Also really cool that you open-sourced kite turbines <1kW it seems like this has a lot of potential for powering remote villages in the developing world.

I am curious about your ideas!

Thanks for the info, I included this in the article :+1:

Thanks @daviddemeij
Good Question
Biggest Disadvantages and Challenges for Kite Turbines

  • Proving reliability - The autogyro rotor has worked well in gusts according to the tests I have flown but the transmission is vulnerable to torsional compression and can break if you treat it too roughly. This will be mitigated with a generation control based on turbine positional and rotation data

  • Rarity - Hardly anyone is trying it. There’s hardly any acknowledgement it exists even in academic texts. This is the hardest thing for me. I think operating from a lower altitude doesn’t give theoretical operators such a hardon. Either that or the novelty and dynamic is too hard for them to model competently. It’s infuriating because for me this is the best solution for scaling, efficiency, safety, cost…

  • Launch and landing handling - We normally stretch out the turbine network and transmission before launch. This needs space to operate. So do all AWES. Extending the transmission after launch for higher altitude operation would be possible but I haven’t tried it. Same with adding rotor layers. We’re working on some other launch patterns and devices.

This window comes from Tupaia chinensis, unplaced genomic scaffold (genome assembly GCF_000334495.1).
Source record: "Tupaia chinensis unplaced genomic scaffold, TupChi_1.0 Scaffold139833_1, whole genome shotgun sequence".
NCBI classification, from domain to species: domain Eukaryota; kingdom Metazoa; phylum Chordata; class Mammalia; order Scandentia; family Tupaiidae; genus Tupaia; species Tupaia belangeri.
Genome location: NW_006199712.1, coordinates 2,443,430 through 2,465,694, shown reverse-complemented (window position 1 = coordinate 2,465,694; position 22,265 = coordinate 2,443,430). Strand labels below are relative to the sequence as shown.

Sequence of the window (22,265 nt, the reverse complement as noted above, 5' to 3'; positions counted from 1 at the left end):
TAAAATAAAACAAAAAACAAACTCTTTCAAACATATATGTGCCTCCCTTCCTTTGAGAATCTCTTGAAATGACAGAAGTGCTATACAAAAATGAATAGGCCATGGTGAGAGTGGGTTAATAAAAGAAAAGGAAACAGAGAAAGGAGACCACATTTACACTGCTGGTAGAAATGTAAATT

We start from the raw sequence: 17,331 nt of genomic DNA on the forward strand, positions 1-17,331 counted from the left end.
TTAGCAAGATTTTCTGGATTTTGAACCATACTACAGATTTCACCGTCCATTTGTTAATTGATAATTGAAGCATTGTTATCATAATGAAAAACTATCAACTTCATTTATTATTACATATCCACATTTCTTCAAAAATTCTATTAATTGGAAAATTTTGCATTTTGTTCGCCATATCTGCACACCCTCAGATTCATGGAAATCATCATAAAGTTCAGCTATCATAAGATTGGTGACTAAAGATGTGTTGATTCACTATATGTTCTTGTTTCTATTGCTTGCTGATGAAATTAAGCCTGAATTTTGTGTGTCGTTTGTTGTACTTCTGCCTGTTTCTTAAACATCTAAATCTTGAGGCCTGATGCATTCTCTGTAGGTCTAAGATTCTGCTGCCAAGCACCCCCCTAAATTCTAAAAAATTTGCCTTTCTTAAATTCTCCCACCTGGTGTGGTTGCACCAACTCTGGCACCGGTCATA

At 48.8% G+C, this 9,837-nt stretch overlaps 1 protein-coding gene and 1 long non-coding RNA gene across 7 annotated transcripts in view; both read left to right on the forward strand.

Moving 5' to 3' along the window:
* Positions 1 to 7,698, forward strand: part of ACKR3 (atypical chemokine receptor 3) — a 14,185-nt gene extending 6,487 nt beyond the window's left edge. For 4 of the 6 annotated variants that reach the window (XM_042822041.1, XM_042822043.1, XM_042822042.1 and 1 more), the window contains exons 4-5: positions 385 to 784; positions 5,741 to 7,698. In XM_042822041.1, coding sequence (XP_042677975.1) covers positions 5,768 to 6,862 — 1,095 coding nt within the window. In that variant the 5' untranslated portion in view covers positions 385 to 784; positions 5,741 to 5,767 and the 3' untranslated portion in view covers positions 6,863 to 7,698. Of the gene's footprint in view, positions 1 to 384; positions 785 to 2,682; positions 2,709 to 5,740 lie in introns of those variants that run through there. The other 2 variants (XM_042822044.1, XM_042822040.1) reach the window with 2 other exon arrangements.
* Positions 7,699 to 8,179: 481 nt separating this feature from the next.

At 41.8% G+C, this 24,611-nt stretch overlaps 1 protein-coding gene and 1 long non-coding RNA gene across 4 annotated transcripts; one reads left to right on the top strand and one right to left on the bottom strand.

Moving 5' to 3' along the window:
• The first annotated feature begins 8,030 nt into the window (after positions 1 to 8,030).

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@Rodread Thanks for the extensive response! I noticed that this approach is indeed quite unique and not pursued much. I added a bit in my article on this, let me know if I got anything wrong.

I think I got a decent understanding of the advantages and challenges of this approach and it does seem to have a lot of potential. I do see how it is hard to model such a complex stochastic system with so many moving parts. I love the networked array design, it looks like something that could have been designed by nature through evolution.

I am curious if you are willing to share. How far are you in developing a 10 kW system? It seems that your company is still very small, are you planning to grow the company or are you maybe planning to license your technology to a bigger company? Are you thinking of raising an investment?

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Thanks for adding us to the report @daviddemeij :smiley: :+1: